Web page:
A few years ago, we lost Gracie’s best doctor when she left our hospital and went to another hospital in the area. I received a form letter from our hospital the day she left to inform us that she was no longer with the hospital. A few weeks later, that doctor, Dr. D., called me on my cell phone to let me know that she was bound by a non-compete agreement and was unable to see any pediatric patients—including Gracie—for two years. She wasn’t even supposed to call me, but she cared about us as much as we cared for her, and she felt like we deserved to know what happened.

Because I work in the legal profession, my first thought was, “But wait! Non-competes are disfavored in Colorado—how can she be bound by one?” I looked up the relevant statute (Colo. Rev. Stat. § 8-2-113, for any other legal nerds out there) and found out that actually, physicians are specifically allowed to be bound by non-competes in Colorado—there is an explicit exception for physicians. I was shocked and dismayed.

Shock eventually turned to action, and I started questioning how to change the law. I reached out to the Colorado Medical Society and spoke to their lobbyist. She informed me that although CMS was unable to work on this legislation due to other, bigger issues, they get many calls complaining about physician non-compete agreements, and I should keep working on the issue.

I did.

I researched my local senator and representative. Although neither was someone I would have voted for, I was their constituent, and I decided eventually to reach out to the woman, my senator, thinking she may be more sympathetic as a mother. We met in the summer (after the May end of the legislative session), and she agreed to advance the legislation the following year—IF she was reelected.

That senator had a contested election race versus someone I personally know from a different point in my life who is aligned with me politically. Despite the promise of a personal favor, I had to vote for and support the candidate opposing her—the person I knew from years and years ago. Thankfully, the candidate of my choice won the election! She is a good person who is smart and compassionate, and I am very glad for her that she was elected.

After the election, I waited a while to contact her about the physician non-compete statute. She was very busy, but she remembered me from way back when and agreed to meet. Both of us are busy moms, and it took a while for us to get together. But when we finally met up, she immediately agreed to try to help us, and started of thinking of possible solutions that would be acceptable to all of the stakeholders. She knew it was too late in the 2017 legislative session to advance a bill, but promised to write one for 2018.

Senator Z. is true to her word. She introduced SB 18-082 in the beginning of the 2018 legislative session. Instead of eliminating the clause that allows physicians to be bound by non-compete agreements, she decided to carve out an exception for physicians who treat patients with rare diseases. That way, she would not be opposed by the major stakeholders—the hospitals and hospital associations.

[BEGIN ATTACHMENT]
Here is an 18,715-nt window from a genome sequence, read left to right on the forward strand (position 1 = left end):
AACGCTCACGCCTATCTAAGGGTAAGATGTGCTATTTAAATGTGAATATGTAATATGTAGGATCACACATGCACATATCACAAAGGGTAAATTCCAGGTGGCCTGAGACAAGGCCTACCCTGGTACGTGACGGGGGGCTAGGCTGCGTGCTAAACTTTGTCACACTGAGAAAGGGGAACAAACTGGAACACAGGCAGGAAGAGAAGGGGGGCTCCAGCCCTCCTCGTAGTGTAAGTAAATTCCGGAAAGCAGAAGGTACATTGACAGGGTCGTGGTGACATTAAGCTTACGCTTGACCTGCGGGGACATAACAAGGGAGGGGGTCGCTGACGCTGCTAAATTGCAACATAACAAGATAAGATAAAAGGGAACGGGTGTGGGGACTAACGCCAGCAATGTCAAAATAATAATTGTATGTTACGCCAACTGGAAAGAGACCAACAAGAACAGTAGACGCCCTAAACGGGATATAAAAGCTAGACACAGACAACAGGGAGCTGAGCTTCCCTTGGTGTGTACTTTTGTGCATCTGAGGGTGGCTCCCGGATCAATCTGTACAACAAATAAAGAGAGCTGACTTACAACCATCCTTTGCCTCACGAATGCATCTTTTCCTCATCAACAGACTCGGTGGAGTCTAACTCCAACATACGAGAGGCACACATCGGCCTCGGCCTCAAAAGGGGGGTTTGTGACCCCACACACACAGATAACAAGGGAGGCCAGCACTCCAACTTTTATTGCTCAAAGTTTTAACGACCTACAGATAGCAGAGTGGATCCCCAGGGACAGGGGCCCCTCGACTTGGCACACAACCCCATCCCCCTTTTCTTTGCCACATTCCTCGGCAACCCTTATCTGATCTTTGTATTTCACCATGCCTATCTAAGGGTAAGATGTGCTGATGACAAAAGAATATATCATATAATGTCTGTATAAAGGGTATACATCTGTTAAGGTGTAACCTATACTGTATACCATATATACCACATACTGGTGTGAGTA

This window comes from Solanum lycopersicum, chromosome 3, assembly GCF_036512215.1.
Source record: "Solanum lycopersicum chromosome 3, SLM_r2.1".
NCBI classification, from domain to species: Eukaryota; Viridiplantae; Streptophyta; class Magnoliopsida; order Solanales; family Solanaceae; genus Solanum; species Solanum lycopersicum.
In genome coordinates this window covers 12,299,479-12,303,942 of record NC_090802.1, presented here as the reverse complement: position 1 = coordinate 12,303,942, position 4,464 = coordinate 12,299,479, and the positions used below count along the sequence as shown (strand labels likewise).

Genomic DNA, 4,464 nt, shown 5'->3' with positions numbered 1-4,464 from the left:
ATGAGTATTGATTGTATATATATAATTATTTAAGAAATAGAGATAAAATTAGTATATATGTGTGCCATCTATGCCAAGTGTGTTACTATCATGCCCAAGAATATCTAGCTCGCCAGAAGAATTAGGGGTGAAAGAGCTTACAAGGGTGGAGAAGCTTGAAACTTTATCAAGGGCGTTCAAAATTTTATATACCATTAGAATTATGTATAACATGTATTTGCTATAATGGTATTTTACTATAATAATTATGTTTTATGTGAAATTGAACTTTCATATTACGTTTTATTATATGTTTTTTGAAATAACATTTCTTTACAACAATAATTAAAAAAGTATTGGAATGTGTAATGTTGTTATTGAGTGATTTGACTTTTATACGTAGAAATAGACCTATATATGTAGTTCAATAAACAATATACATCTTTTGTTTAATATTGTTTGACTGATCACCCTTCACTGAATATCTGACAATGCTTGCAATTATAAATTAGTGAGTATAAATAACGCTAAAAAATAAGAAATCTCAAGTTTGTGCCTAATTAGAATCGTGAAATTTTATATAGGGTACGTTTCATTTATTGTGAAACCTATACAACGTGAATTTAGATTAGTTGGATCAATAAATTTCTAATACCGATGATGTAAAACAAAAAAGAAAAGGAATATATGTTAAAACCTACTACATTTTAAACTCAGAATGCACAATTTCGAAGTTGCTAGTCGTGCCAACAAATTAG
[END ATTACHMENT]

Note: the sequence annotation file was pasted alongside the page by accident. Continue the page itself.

She received support from several medical organizations, including the Colorado Medical Society, the major medical liability insurer, the Colorado rare disease community, and more. In fact, no one opposed her proposed legislation. She scheduled the Senate committee meeting and asked me to attend to testify on Gracie’s behalf.

Words are my forte. I am a writer, and although I’m not usually a speaker, I knew I could write something compelling. So, I wrote the following proposed testimony:

Thank you, Senators, for allowing me to be here today.

My name is Susan. This is my daughter, Grace. Grace is 7 years old. She loves Taylor Swift, mermaids, and puppies, and she has a rare disease called Posterior Column Ataxia with Retinitis Pigmentosa. This means that she has ataxia, or poor balance, she is legally blind, and she does not feel pain.

Not feeling pain has been the hardest part of her condition to manage. We figured out she couldn’t feel pain when she was about a year and a half old. She would get round wounds on the tips of her fingers, or deep cuts in the creases, and we could not figure out where they were coming from. Eventually, one Easter Sunday, she got a deep cut on the crease of her right index finger, and we knew she hadn’t been around anything sharp—except her own teeth. Her physical therapist questioned whether she could feel pain, and we thought back on all the times she banged her head without crying or kicked her heels into her high chair, and we realized she could not. That realization led to a long and arduous medical journey with many, many doctors in specialties I’d never heard of before, like Infectious Disease.